Sue Morris
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Reflections of a naïve empiricist
The Inverted Triangle of Objectivity: A Critical Response
Dr Greg McLaughlin, University of Ulster

They say that news provides us with ‘a window on the world’, reflecting rather than constructing reality, informing us but never influencing us, never shaping our understanding. Apparently, it is a naturally occurring, neutral product, emerging from the objective position of the reporter whose primary duty is to gather the ‘material facts’  - the who, what, where, how and why of the story.


Of course, the reporter is much too busy to decide which facts are more important than others. It is just as well then that the facts speak for themselves, that they have a life, an intelligence of their own. The reporter only has to carry them back with care to the newsroom, place them lovingly in the magic, inverted triangle and watch with wonder as they order themselves within it.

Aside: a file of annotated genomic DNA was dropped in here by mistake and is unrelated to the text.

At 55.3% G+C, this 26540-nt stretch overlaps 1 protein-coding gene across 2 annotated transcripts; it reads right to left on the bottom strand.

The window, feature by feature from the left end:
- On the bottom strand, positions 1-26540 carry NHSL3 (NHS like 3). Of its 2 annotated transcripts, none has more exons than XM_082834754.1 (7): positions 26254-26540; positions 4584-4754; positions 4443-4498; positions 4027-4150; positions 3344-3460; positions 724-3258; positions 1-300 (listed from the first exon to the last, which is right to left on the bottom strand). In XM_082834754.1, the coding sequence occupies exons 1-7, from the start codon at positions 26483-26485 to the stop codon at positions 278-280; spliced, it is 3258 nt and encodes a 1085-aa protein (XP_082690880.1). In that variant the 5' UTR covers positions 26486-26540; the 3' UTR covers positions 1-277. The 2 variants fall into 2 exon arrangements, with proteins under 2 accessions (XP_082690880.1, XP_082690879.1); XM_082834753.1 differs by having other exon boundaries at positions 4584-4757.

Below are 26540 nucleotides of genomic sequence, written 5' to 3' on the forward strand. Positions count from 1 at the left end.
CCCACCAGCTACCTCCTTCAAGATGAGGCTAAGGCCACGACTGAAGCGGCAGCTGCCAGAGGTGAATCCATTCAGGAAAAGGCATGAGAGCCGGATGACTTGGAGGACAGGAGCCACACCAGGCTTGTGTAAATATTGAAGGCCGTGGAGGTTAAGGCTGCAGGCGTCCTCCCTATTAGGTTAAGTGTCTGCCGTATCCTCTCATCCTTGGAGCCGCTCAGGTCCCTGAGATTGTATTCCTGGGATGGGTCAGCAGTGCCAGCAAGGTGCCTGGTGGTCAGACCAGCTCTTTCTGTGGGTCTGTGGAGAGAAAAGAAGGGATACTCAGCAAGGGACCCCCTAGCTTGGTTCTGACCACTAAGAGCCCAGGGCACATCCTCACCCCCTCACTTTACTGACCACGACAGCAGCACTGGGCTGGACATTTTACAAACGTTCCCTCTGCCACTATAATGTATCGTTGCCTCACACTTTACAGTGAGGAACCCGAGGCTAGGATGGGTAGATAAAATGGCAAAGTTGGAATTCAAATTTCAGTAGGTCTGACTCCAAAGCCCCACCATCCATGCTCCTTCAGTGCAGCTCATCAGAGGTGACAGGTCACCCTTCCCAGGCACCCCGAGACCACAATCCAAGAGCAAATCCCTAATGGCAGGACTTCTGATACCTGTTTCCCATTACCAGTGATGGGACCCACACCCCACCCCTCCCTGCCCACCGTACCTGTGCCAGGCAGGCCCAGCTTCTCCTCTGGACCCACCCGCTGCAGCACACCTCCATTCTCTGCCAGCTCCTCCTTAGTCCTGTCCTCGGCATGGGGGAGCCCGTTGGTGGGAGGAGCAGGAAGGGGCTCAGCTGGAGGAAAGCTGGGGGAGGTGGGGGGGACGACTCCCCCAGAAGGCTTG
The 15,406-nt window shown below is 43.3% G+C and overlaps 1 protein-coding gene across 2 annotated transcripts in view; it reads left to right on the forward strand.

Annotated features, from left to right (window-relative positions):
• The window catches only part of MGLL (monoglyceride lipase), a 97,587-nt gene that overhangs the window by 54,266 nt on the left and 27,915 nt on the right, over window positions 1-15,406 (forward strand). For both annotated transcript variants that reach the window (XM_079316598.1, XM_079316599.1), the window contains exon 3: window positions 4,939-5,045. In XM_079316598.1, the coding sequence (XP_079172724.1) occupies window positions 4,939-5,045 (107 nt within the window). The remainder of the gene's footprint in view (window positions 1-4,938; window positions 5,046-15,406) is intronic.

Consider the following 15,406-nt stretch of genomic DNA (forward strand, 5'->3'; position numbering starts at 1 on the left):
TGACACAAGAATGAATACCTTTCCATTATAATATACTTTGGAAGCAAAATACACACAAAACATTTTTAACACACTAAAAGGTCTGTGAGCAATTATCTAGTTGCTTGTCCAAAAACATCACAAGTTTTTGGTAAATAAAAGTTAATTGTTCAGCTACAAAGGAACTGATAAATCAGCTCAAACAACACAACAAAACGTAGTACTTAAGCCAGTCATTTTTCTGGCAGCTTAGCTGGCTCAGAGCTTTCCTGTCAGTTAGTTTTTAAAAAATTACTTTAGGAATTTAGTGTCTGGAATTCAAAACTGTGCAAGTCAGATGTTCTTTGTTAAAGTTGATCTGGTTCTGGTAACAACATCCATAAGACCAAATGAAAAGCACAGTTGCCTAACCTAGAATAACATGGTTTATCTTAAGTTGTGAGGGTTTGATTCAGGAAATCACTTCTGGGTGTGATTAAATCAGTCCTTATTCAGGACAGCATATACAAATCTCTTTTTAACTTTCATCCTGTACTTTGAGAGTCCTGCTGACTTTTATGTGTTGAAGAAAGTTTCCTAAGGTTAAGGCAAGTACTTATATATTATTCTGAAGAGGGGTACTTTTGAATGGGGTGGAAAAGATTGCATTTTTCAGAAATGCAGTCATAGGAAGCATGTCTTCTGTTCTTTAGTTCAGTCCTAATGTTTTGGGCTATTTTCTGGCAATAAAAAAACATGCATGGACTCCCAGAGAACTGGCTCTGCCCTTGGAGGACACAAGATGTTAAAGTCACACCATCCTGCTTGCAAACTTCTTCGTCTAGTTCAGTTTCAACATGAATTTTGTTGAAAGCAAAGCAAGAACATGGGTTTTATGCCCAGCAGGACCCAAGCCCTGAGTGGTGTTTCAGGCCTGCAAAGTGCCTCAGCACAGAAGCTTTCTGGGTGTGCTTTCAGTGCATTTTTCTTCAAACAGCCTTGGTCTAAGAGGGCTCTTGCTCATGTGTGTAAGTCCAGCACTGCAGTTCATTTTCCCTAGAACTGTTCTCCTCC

However, we must be ever vigilant for there are those who can’t be trusted with the facts. We must never trust the academic who will question them and theorize endlessly about them in torturous jargon. We must never trust the spin-doctor who is interested only in the facts that suit him. We must never trust the citizen journalist who will order the facts in her own way, not having access to the magic triangle.
But most importantly of all, we must never trust the artist for she will tear the facts from their sacred place and render them how she pleases. She will re-present them, re-articulate them, re-arrange them in no particular order so that they speak for someone or no one at all, stripped as they are of their self-evident, objective authority.

Then what will we do without our window on the world?